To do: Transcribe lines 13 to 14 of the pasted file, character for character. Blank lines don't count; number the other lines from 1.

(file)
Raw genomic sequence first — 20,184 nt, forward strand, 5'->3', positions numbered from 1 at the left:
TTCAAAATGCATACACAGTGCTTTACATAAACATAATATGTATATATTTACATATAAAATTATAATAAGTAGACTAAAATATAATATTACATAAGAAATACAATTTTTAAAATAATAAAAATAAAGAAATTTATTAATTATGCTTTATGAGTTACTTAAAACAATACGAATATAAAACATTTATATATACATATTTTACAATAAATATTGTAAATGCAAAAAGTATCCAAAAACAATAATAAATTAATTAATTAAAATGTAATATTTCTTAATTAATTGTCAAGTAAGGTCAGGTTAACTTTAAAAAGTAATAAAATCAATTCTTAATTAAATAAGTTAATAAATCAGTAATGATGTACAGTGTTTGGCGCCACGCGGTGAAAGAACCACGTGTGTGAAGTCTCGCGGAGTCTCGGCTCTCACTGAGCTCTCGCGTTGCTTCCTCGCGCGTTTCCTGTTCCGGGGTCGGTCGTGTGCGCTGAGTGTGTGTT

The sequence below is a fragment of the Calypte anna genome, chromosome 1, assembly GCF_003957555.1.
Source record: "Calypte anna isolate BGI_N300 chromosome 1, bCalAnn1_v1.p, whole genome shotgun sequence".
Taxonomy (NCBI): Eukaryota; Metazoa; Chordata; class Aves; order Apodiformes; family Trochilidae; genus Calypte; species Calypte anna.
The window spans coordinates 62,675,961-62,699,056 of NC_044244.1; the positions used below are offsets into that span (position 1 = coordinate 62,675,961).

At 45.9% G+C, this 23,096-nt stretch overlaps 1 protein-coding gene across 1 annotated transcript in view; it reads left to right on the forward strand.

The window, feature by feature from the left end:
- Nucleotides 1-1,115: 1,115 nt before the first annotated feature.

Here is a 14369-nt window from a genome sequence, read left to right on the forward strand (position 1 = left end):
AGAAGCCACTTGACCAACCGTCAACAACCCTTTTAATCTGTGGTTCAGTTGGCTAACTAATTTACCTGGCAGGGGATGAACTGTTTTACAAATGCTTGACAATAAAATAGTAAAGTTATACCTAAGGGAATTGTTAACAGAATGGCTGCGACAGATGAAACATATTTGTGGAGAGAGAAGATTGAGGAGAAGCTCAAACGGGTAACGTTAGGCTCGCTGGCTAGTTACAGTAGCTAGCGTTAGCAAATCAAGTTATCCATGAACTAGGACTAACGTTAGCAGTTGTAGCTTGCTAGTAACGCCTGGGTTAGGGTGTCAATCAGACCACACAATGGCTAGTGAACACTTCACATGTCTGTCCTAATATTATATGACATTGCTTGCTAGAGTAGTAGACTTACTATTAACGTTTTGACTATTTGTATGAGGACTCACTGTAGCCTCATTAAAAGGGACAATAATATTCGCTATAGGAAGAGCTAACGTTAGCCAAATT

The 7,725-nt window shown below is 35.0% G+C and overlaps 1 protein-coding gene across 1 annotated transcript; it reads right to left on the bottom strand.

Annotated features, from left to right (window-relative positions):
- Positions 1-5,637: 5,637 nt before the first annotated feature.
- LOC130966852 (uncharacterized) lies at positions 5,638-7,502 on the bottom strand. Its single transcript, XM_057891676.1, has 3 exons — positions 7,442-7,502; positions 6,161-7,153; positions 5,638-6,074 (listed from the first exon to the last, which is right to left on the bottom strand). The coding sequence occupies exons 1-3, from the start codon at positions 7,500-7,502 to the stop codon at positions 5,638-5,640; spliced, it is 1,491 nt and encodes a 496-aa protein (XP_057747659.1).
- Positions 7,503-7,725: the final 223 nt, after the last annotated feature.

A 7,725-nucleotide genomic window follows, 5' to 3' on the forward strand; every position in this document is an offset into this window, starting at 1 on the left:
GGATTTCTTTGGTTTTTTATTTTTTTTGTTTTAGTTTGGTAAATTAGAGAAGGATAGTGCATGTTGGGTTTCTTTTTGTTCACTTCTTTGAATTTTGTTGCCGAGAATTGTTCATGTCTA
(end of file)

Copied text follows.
Annotated features, from left to right (window-relative positions):
- Positions 1-5,637: 5,637 nt before the first annotated feature.